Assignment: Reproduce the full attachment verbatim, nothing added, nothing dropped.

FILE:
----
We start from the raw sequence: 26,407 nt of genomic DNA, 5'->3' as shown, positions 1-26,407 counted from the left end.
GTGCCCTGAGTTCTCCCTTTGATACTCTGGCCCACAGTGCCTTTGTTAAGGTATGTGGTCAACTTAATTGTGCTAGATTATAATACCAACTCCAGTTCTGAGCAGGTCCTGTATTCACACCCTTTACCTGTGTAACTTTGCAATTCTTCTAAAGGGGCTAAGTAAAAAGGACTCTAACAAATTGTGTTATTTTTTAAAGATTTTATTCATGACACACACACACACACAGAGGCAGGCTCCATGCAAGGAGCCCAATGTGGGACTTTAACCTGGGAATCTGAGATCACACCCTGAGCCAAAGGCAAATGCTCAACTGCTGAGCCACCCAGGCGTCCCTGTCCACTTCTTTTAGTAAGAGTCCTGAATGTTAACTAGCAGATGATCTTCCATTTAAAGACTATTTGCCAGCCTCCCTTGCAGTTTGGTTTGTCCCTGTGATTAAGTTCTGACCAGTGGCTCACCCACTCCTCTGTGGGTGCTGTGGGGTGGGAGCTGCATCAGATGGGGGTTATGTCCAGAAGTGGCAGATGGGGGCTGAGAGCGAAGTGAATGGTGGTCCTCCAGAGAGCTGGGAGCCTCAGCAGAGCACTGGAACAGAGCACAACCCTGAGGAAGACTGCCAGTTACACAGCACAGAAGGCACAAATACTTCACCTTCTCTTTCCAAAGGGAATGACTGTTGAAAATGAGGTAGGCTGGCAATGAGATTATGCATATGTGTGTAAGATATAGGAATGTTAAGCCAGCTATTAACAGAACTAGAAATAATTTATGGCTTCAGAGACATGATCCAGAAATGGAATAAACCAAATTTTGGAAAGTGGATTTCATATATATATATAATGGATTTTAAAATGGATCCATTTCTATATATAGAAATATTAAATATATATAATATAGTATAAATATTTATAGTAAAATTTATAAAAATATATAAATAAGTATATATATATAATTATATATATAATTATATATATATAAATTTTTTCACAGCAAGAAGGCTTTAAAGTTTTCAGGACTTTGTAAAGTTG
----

We start from the raw sequence: 26,407 nt of genomic DNA, 5'->3' as shown, positions 1-26,407 counted from the left end.
GTGCCCTGAGTTCTCCCTTTGATACTCTGGCCCACAGTGCCTTTGTTAAGGTATGTGGTCAACTTAATTGTGCTAGATTATAATACCAACTCCAGTTCTGAGCAGGTCCTGTATTCACACCCTTTACCTGTGTAACTTTGCAATTCTTCTAAAGGGGCTAAGTAAAAAGGACTCTAACAAATTGTGTTATTTTTTAAAGATTTTATTCATGACACACACACACACACAGAGGCAGGCTCCATGCAAGGAGCCCAATGTGGGACTTTAACCTGGGAATCTGAGATCACACCCTGAGCCAAAGGCAAATGCTCAACTGCTGAGCCACCCAGGCGTCCCTGTCCACTTCTTTTAGTAAGAGTCCTGAATGTTAACTAGCAGATGATCTTCCATTTAAAGACTATTTGCCAGCCTCCCTTGCAGTTTGGTTTGTCCCTGTGATTAAGTTCTGACCAGTGGCTCACCCACTCCTCTGTGGGTGCTGTGGGGTGGGAGCTGCATCAGATGGGGGTTATGTCCAGAAGTGGCAGATGGGGGCTGAGAGCGAAGTGAATGGTGGTCCTCCAGAGAGCTGGGAGCCTCAGCAGAGCACTGGAACAGAGCACAACCCTGAGGAAGACTGCCAGTTACACAGCACAGAAGGCACAAATACTTCACCTTCTCTTTCCAAAGGGAATGACTGTTGAAAATGAGGTAGGCTGGCAATGAGATTATGCATATGTGTGTAAGATATAGGAATGTTAAGCCAGCTATTAACAGAACTAGAAATAATTTATGGCTTCAGAGACATGATCCAGAAATGGAATAAACCAAATTTTGGAAAGTGGATTTCATATATATATATAATGGATTTTAAAATGGATCCATTTCTATATATAGAAATATTAAATATATATAATATAGTATAAATATTTATAGTAAAATTTATAAAAATATATAAATAAGTATATATATATAATTATATATATAATTATATATATATAAATTTTTTCACAGCAAGAAGGCTTTAAAGTTTTCAGGACTTTGTAAAGTTG